- Kevin Whiteford in the 38th District;
- Rep. Pauline Wendzel of Watervliet in the 39th District;
- James Johnson Jr. in the 47th District;
- Joshua Shriver in the 66th District;
- Rep. Philip Green in the 67th District;
- Rep. Michael Mueller of Linden in the 72nd District;
- Rep. Kara Hope of Holt in the 74th District;
- Rep. Angela Witwer of Delta Township in the 76th District;
- Jon Horford in the 77th District;
- Rep. Greg VanWoerkom of Norton Shores in the 88th District;
- Rep. Bryan Posthumus of Cannon Township in the 90th District;
- Rep. Graham Filler of Greenbush Township in the 93rd District;
- Rep. Curtis VanderWall of Ludington in the 102nd District;
- Rep. Jack O’Malley of Lake Ann in the 103rd District;
- Rep. John Roth of Interlochen in the 104th District; and
- Rep. Ken Borton of Gaylord in the 105th district.
In the Senate, the Chamber endorsed:
- Sen. Sylvia Santana of Detroit in the 2nd District;
- Sen. Stephanie Chang of Detroit in the 3rd District;
- Rep. Darrin Camilleri of Brownstown Township in the 4th District;
- Sen. Dayna Polehanki of Livonia in the 5th District;
- Sen. Jeremy Moss of Southfield in the 7th District;
- Sen. Michael MacDonald of Macomb Township in the 11th District;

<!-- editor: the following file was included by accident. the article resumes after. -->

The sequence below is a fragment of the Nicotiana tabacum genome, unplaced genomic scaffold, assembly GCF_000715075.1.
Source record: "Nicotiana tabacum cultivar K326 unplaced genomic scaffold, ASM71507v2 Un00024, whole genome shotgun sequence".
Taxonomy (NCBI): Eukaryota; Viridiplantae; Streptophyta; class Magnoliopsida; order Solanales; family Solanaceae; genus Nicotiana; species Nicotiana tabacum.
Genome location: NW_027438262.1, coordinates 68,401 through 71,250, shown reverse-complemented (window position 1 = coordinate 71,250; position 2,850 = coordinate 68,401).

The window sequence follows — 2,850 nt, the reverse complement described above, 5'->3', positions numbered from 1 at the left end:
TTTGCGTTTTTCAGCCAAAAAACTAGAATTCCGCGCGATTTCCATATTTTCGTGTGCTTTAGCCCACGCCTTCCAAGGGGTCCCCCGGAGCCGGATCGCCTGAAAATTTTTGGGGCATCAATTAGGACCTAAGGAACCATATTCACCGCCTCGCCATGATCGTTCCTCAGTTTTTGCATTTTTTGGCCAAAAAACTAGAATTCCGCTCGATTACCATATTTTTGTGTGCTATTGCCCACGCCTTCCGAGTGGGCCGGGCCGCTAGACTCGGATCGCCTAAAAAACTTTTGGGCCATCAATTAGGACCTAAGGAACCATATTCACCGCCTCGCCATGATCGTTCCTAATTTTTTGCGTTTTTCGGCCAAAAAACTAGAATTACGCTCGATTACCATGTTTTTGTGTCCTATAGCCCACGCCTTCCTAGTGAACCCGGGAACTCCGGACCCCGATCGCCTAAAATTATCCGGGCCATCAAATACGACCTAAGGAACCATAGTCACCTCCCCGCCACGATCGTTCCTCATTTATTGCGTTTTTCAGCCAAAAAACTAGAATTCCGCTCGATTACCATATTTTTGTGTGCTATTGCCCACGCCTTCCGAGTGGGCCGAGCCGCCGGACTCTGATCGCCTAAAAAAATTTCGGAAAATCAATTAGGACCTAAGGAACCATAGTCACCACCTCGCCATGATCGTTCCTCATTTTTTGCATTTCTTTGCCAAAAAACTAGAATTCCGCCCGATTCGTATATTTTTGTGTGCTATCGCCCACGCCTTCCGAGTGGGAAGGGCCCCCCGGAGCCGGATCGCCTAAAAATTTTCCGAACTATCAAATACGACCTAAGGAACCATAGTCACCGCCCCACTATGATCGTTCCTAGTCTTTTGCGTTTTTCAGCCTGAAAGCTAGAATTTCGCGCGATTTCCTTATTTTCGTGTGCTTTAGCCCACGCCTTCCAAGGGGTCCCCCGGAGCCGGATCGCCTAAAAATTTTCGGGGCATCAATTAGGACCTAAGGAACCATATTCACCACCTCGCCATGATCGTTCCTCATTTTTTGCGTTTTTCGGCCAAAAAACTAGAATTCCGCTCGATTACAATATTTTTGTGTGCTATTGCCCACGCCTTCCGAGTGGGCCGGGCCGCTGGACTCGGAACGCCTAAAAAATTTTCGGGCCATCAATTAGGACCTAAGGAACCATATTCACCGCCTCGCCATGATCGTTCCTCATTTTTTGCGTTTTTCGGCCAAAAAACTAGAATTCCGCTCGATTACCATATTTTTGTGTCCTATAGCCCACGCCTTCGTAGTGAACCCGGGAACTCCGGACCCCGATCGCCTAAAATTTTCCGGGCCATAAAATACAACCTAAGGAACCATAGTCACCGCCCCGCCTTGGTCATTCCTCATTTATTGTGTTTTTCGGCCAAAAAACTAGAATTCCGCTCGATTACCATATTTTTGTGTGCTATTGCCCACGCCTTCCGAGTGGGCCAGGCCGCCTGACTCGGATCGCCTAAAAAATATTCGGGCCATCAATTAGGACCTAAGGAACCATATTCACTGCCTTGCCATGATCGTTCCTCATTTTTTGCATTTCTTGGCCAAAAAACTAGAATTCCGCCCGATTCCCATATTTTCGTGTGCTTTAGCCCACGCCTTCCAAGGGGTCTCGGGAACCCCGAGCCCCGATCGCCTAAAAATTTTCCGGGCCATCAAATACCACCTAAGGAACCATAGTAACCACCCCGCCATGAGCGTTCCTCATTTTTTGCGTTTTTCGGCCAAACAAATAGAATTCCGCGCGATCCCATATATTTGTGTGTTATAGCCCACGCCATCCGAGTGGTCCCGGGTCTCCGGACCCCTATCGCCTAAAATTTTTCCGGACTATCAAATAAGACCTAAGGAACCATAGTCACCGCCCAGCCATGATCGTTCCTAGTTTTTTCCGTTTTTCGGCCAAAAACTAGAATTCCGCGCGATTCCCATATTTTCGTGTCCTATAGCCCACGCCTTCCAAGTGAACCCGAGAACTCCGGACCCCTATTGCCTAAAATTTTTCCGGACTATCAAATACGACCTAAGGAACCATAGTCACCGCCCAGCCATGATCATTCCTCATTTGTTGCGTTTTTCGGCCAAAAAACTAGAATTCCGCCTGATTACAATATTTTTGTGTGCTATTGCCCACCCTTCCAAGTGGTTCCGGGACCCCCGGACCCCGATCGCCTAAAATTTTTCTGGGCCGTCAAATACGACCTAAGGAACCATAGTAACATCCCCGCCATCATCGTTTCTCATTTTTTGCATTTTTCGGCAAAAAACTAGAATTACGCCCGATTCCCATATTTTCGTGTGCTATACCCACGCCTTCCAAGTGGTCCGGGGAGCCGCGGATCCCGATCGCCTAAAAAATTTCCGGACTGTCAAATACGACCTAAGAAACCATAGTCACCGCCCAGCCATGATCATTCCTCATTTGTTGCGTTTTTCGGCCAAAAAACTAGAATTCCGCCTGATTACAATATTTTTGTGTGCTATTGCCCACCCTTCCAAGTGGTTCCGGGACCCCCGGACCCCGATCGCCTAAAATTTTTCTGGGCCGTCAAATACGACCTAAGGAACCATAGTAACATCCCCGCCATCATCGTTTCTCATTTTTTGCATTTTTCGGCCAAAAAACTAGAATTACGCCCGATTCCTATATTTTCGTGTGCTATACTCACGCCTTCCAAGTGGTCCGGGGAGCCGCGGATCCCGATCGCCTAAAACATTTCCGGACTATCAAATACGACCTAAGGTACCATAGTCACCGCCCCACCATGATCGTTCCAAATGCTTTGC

- Sue Shink in the 14th District;
- Rep. Joe Bellino of Monroe in the 16th District;
- Sen. Kim LaSata of Niles in the 17th District;
- Rep. John Cherry of Flint in the 49th District;
- Sen. Mark Huizenga of Walker in the 30th District;
- Sen. Roger Victory of Georgetown Township in the 31st District;
- Sen. Jon Bumstead of North Muskegon in the 32nd District; and
- Rep. Roger Hauck of Mount Pleasant in the 34th District.
Groups Urge Leaders to Raise EITC To 30%
Tax cut negotiations are ongoing as the Legislature is poised to pass a fiscal year 2022-23 budget Thursday, and a group of proponents of raising the Earned Income Tax Credit is continuing to push for such a change to be part of any final deal between lawmakers and the governor.
In a Tuesday letter to officials including Governor Gretchen Whitmer and the Republican leaders of both legislative chambers, members of a group called the Michigan EITC Coalition urged leaders to expand the credit from six percent to 30 percent as part of any tax deal.
The coalition includes the Michigan Catholic Conference, the Detroit Regional Chamber, the Grand Rapids Chamber and the Small Business Association of Michigan.